California: Emergency Wildfire Smoke Regulation Now in Effect for Outdoor Workers

APPLIES TO

All Employers with CA Employees Who Work Outdoors

EFFECTIVE

July 29, 2019

QUESTIONS?

Contact HR On-Call

(888) 378-2456

California wildfire season is in full swing. Wildfires strongly impact local air quality, especially during the dry season.  Employers must follow Cal/OSHA’s emergency wildfire smoke regulations, which require employers to pay attention to the air quality index (AQI) and react appropriately.

Employers need to monitor the AQI at their worksites.  If the AQI for fine particulate matter exceeds a certain standard, and the employer “reasonably anticipates” that workers will be exposed to wildfire smoke, employers must then take steps to reduce exposure to the smoke.  Examples of steps to reduce smoke exposure include:

  • Relocating employees to enclosed buildings with filtered air; or
  • Relocating to a different outdoor location that has not exceeded the AQI for fine particulate matter.
  • If neither above option is feasible, employers must give workers the option to use an air respirator.
  • If the AQI exceeds 500, respirator use becomes mandatory and employers must follow stringent respiratory protection requirements, including bit testing and medical evaluations.

In addition to the above controls, employers must develop a system to communicate to employees about AQI levels.  The communications must include relaying information about available protective measures and reporting structure for employees to inform the employer of worsening air quality or adverse effects from smoke exposure.  Employers must provide training to employees on the new regulation, incorporating a number of monitoring and training requirements.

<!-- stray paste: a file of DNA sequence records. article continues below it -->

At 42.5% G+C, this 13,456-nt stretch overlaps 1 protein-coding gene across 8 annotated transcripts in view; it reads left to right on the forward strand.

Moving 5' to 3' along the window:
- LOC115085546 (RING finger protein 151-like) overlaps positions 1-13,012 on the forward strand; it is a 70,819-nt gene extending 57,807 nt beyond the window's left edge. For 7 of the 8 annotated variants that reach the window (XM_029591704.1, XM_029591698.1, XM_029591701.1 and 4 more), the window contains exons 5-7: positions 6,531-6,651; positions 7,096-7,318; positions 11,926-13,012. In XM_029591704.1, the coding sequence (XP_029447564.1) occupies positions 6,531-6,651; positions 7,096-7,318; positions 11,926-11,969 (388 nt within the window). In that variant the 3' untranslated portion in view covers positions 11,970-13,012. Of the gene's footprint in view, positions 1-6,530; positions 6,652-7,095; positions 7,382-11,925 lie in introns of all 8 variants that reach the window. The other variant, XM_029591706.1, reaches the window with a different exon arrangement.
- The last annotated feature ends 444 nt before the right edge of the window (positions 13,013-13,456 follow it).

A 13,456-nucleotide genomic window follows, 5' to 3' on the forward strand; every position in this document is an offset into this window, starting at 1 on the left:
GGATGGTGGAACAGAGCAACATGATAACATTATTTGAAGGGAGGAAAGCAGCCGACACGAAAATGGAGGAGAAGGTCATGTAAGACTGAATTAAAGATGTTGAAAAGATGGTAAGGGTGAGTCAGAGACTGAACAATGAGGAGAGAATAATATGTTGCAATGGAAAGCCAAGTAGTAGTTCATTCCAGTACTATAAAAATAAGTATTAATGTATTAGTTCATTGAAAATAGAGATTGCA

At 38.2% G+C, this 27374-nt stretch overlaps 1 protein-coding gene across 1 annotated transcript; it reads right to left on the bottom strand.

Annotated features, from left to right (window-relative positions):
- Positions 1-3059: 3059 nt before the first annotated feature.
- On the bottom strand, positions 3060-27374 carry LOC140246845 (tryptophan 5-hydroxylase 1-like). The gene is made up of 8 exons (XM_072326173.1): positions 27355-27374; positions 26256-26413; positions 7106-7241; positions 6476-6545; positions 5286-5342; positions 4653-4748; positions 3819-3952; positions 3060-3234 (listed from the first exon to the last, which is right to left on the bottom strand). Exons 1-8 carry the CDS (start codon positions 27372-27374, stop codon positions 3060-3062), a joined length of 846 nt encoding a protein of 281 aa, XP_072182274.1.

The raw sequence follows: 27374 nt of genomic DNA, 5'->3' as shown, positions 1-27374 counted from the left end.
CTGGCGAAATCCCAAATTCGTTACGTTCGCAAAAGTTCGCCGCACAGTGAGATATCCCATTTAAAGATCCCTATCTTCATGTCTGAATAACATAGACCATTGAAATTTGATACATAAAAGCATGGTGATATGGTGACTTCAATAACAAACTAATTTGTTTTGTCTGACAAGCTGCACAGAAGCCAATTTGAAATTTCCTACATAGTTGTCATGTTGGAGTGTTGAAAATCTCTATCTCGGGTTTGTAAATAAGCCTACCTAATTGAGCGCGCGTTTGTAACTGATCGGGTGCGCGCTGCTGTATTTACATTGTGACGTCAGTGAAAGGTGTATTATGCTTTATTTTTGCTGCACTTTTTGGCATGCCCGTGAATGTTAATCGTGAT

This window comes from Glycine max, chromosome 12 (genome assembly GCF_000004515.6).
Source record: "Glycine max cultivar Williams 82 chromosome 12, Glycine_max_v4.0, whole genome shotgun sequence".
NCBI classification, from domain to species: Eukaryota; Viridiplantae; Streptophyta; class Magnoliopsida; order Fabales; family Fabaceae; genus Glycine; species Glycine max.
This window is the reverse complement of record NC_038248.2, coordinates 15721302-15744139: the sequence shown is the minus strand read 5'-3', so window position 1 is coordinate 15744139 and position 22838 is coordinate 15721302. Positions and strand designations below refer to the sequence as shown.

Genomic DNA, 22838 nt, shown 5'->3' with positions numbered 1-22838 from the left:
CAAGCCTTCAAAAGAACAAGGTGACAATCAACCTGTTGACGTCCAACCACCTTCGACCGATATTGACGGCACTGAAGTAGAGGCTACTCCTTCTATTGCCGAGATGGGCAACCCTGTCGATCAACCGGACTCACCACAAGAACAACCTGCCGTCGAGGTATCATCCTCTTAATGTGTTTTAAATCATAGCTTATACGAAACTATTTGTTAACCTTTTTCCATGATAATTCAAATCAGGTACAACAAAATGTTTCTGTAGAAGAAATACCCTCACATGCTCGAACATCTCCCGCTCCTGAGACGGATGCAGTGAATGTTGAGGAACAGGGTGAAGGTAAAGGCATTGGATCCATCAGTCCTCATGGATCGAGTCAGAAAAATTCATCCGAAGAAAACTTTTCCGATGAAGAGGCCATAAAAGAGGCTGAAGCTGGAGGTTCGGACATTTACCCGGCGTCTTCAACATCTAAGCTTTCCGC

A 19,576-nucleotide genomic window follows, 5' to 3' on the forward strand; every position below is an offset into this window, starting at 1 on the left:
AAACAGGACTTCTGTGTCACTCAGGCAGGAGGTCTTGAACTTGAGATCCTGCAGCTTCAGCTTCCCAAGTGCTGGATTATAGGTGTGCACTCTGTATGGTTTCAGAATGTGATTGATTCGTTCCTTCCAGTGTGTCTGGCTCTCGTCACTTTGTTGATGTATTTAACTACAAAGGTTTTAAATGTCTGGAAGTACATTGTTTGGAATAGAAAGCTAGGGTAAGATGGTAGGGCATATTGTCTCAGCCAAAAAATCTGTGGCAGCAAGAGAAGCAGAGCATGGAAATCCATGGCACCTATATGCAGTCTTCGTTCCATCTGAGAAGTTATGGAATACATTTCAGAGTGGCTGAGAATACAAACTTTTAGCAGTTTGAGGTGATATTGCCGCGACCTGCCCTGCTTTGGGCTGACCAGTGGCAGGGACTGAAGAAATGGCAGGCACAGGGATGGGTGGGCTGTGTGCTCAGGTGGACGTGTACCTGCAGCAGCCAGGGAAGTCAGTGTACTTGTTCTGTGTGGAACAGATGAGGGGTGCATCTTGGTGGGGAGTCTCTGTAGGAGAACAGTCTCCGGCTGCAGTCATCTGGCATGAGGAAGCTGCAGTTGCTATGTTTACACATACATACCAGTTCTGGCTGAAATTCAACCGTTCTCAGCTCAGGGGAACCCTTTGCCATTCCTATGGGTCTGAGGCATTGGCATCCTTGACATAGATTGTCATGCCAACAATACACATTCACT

The emergency regulation primarily affects businesses with exposed or outdoor workspaces. Enclosed buildings, vehicles with air filter systems, firefighters engaged in firefighting, or employees who are exposed to smoke for an hour or less are exempt from the regulation.  However, employers with workers who intermittently spend time outside—such as warehouse workers or delivery people—should be attentive to the regulations, in case workers exceed the one-hour threshold. Similarly, business conducted inside enclosed buildings with doors that are frequently opened to air—such as restaurants—may be affected as well.

Action Items

  1. Review the emergency regulation here.
  2. Consult with legal counsel to determine if your business is covered by the emergency regulation.
  3. Develop training, information, and equipment for employees exposed to wildfire smoke.
  4. Subscribers can call our HR On-Call Hotline at (888) 378-2456 for further assistance.

Disclaimer: This document is designed to provide general information and guidance concerning employment-related issues. It is presented with the understanding that ManagEase is not engaged in rendering any legal opinions. If a legal opinion is needed, please contact the services of your own legal adviser.

© 2019 ManagEase

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